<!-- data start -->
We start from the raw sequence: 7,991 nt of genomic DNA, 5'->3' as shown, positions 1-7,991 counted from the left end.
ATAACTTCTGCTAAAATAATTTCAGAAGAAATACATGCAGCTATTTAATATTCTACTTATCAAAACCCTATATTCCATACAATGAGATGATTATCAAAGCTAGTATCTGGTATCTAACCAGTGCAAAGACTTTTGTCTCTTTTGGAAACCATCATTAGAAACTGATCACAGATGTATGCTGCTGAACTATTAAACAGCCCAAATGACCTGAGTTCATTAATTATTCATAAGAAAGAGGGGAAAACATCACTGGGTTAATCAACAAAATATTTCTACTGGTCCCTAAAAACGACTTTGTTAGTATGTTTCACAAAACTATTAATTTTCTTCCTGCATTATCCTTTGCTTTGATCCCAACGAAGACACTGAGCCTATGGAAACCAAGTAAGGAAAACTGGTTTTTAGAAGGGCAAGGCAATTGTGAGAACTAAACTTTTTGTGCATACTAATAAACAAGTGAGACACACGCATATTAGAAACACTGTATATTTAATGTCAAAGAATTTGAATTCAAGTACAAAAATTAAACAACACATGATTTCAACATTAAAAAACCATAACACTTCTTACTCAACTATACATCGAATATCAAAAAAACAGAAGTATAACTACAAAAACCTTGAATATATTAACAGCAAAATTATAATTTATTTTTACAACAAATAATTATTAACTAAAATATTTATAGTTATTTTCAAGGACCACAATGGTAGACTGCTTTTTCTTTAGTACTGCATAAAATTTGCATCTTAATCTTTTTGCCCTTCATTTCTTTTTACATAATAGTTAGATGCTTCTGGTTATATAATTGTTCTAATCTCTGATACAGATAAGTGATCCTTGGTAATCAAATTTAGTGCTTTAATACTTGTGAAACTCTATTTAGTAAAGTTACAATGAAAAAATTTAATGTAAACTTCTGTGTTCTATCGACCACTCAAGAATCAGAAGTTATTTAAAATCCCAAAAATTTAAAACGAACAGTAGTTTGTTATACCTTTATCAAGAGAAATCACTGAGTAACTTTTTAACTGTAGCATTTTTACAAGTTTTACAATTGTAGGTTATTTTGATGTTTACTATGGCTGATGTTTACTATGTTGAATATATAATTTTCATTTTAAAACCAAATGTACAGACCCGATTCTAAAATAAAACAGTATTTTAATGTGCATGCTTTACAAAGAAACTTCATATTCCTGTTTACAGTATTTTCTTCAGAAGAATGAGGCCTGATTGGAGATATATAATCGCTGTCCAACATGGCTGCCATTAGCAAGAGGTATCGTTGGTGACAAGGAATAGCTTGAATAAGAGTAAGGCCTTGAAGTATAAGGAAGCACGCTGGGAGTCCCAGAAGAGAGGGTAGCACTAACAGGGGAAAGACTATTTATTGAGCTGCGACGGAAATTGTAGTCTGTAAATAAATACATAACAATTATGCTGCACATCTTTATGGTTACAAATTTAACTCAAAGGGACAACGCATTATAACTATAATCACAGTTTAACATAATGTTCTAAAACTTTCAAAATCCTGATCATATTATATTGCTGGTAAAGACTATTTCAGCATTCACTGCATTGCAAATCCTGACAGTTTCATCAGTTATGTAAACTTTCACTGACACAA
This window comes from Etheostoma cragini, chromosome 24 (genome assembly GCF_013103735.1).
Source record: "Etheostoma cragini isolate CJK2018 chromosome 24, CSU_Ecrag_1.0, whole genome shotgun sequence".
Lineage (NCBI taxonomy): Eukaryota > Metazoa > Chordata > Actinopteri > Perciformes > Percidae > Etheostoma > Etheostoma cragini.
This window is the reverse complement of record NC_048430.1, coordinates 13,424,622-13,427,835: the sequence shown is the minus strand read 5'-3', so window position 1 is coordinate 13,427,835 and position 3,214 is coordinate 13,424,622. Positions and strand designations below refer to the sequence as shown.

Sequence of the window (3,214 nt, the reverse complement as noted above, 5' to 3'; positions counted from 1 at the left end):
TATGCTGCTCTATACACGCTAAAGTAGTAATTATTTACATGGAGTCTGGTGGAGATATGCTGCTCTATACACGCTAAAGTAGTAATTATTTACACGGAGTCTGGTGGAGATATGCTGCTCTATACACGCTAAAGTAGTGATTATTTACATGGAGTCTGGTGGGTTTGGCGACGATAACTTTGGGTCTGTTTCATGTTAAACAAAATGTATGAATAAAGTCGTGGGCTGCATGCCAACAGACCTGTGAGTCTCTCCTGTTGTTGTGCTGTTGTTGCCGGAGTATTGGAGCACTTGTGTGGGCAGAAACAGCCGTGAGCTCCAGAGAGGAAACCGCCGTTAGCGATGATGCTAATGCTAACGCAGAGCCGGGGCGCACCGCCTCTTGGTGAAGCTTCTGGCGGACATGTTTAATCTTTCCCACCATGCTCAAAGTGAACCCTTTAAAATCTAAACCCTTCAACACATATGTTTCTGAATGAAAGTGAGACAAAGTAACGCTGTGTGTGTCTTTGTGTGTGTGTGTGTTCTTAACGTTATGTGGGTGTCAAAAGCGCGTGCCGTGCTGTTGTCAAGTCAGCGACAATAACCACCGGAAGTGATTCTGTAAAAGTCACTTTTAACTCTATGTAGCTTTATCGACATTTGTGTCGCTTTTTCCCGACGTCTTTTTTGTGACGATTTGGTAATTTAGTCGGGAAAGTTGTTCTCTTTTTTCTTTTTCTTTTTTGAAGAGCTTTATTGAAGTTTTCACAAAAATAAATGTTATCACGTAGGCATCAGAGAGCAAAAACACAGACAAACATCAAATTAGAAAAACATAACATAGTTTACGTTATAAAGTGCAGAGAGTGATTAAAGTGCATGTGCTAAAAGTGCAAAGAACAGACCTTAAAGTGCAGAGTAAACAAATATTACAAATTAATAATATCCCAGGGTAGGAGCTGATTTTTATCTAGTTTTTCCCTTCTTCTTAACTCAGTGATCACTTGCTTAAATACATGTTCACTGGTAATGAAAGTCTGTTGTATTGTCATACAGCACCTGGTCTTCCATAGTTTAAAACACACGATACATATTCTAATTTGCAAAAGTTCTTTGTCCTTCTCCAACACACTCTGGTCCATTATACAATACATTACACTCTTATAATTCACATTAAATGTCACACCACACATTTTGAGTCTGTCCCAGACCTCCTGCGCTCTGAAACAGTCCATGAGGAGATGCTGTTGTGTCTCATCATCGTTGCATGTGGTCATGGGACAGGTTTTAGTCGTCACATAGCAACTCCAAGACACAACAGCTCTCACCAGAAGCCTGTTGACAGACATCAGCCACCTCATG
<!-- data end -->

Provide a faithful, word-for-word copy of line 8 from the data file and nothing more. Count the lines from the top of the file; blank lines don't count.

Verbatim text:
TATGCTGCTCTATACACGCTAAAGTAGTAATTATTTACATGGAGTCTGGTGGAGATATGCTGCTCTATACACGCTAAAGTAGTAATTATTTACACGGAGTCTGGTGGAGATATGCTGCTCTATACACGCTAAAGTAGTGATTATTTACATGGAGTCTGGTGGGTTTGGCGACGATAACTTTGGGTCTGTTTCATGTTAAACAAAATGTATGAATAAAGTCGTGGGCTGCATGCCAACAGACCTGTGAGTCTCTCCTGTTGTTGTGCTGTTGTTGCCGGAGTATTGGAGCACTTGTGTGGGCAGAAACAGCCGTGAGCTCCAGAGAGGAAACCGCCGTTAGCGATGATGCTAATGCTAACGCAGAGCCGGGGCGCACCGCCTCTTGGTGAAGCTTCTGGCGGACATGTTTAATCTTTCCCACCATGCTCAAAGTGAACCCTTTAAAATCTAAACCCTTCAACACATATGTTTCTGAATGAAAGTGAGACAAAGTAACGCTGTGTGTGTCTTTGTGTGTGTGTGTGTTCTTAACGTTATGTGGGTGTCAAAAGCGCGTGCCGTGCTGTTGTCAAGTCAGCGACAATAACCACCGGAAGTGATTCTGTAAAAGTCACTTTTAACTCTATGTAGCTTTATCGACATTTGTGTCGCTTTTTCCCGACGTCTTTTTTGTGACGATTTGGTAATTTAGTCGGGAAAGTTGTTCTCTTTTTTCTTTTTCTTTTTTGAAGAGCTTTATTGAAGTTTTCACAAAAATAAATGTTATCACGTAGGCATCAGAGAGCAAAAACACAGACAAACATCAAATTAGAAAAACATAACATAGTTTACGTTATAAAGTGCAGAGAGTGATTAAAGTGCATGTGCTAAAAGTGCAAAGAACAGACCTTAAAGTGCAGAGTAAACAAATATTACAAATTAATAATATCCCAGGGTAGGAGCTGATTTTTATCTAGTTTTTCCCTTCTTCTTAACTCAGTGATCACTTGCTTAAATACATGTTCACTGGTAATGAAAGTCTGTTGTATTGTCATACAGCACCTGGTCTTCCATAGTTTAAAACACACGATACATATTCTAATTTGCAAAAGTTCTTTGTCCTTCTCCAACACACTCTGGTCCATTATACAATACATTACACTCTTATAATTCACATTAAATGTCACACCACACATTTTGAGTCTGTCCCAGACCTCCTGCGCTCTGAAACAGTCCATGAGGAGATGCTGTTGTGTCTCATCATCGTTGCATGTGGTCATGGGACAGGTTTTAGTCGTCACATAGCAACTCCAAGACACAACAGCTCTCACCAGAAGCCTGTTGACAGACATCAGCCACCTCATG